THEY CALLED US ENEMY by George Takei, Eisinger Scott Becker, and Steven Scott tells the true story of Takei’s childhood in American concentration camps during World War II. The book’s stunning illustrations capture the celebrity’s experiences and reveal lessons that are still relevant today.

Densho is a digital collection chronicling incarceration of Japanese Americans during World War II. The site includes the core story, an encyclopedia, digital archives, American concentration camp information, and many other resources.

Densho http://densho.org/

ARC courtesy of Top Shelf. ( )
  eduscapes | Apr 6, 2021 |
I don't usually read nonfiction, but I enjoyed this book. I think I most likely how it wasn't biased, but it clearly speed how faults occurred and where people made poor choices. What a hard, hard situation. I want to look up the musical about this time as well. ( )
  Emma.June.Lyon | Feb 23, 2021 |
Required reading for anyone like me whose history classes never made it past World War I. Also a reminder that we must learn from history to avoid repeating it. Having heard George Takei speak extensively about his experiences and having seen (and loved) Allegiance, there was much that was new but the story is told well and the art is lovely.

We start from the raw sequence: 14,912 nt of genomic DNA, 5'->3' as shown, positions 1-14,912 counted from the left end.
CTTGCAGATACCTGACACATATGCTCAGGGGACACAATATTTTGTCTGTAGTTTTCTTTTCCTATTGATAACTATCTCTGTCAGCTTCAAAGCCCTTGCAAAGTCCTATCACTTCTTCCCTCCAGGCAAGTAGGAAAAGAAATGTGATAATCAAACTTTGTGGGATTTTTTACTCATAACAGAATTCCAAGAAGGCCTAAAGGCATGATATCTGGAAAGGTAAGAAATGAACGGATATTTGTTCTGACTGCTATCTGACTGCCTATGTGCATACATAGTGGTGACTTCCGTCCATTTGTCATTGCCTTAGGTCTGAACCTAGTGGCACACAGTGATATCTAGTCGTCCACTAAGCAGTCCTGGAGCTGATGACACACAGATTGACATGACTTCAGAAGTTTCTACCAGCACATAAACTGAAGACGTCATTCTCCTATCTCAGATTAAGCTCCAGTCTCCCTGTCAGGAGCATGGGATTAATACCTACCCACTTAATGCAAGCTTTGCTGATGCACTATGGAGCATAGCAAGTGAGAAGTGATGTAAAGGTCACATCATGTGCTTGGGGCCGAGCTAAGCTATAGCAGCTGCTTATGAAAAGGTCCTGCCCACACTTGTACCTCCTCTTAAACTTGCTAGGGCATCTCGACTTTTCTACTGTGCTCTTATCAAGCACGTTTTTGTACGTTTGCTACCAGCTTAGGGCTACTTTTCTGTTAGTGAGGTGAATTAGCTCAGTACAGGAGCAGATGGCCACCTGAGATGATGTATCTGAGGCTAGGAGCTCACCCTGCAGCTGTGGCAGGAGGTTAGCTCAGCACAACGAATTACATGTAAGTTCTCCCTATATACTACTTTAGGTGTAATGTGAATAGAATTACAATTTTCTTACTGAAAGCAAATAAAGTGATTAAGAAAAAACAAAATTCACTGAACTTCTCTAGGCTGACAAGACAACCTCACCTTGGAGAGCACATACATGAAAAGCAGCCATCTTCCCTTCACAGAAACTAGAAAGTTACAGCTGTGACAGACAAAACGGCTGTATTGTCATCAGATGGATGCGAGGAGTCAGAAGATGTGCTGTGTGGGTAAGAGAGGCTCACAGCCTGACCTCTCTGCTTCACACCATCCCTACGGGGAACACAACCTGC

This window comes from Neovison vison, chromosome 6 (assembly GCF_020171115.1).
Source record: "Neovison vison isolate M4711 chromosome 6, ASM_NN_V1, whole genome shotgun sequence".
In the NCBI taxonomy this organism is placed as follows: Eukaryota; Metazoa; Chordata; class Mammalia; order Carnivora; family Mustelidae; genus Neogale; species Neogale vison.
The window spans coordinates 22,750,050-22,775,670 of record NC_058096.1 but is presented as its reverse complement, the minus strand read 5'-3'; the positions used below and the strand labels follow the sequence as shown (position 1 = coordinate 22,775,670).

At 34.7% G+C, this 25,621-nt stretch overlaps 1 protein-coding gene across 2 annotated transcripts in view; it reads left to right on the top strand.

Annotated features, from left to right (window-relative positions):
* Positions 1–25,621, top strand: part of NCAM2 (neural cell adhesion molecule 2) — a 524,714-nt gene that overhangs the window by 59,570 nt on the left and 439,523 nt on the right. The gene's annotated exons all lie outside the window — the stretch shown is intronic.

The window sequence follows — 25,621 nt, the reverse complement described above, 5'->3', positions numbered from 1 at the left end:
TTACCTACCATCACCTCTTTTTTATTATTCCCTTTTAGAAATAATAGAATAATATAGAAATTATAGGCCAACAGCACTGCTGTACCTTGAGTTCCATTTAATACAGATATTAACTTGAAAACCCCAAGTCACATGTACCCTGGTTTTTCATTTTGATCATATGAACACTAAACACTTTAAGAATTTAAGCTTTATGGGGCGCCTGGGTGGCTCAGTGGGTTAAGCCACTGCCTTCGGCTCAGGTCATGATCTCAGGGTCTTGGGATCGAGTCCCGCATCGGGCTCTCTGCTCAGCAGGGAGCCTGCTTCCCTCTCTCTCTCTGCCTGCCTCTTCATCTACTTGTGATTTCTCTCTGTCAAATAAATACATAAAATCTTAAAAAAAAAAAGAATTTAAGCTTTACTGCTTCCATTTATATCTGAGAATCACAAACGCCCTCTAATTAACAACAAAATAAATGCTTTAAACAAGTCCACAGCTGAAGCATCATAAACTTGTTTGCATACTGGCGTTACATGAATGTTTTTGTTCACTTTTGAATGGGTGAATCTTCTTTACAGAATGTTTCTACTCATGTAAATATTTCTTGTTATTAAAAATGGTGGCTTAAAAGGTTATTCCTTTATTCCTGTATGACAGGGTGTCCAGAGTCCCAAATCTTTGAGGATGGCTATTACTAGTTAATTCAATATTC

( )
  Sarah220 | Jan 23, 2021 |
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Nome do autorFunçãoTipo de autorObra?Status
George Takeiautor principaltodas as ediçõescalculado
Becker, HarmonyIlustradorautor principaltodas as ediçõesconfirmado
Eisinger, Justinautor principaltodas as ediçõesconfirmado
Scott, Stevenautor principaltodas as ediçõesconfirmado
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In memory of Daddy and Mama, for their undying love and life guidance.
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George! Henry! Get up at once.
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...it was important to exercise our right to assemble. Send a message that we were united as a group and opposed to their actions. (George’s father)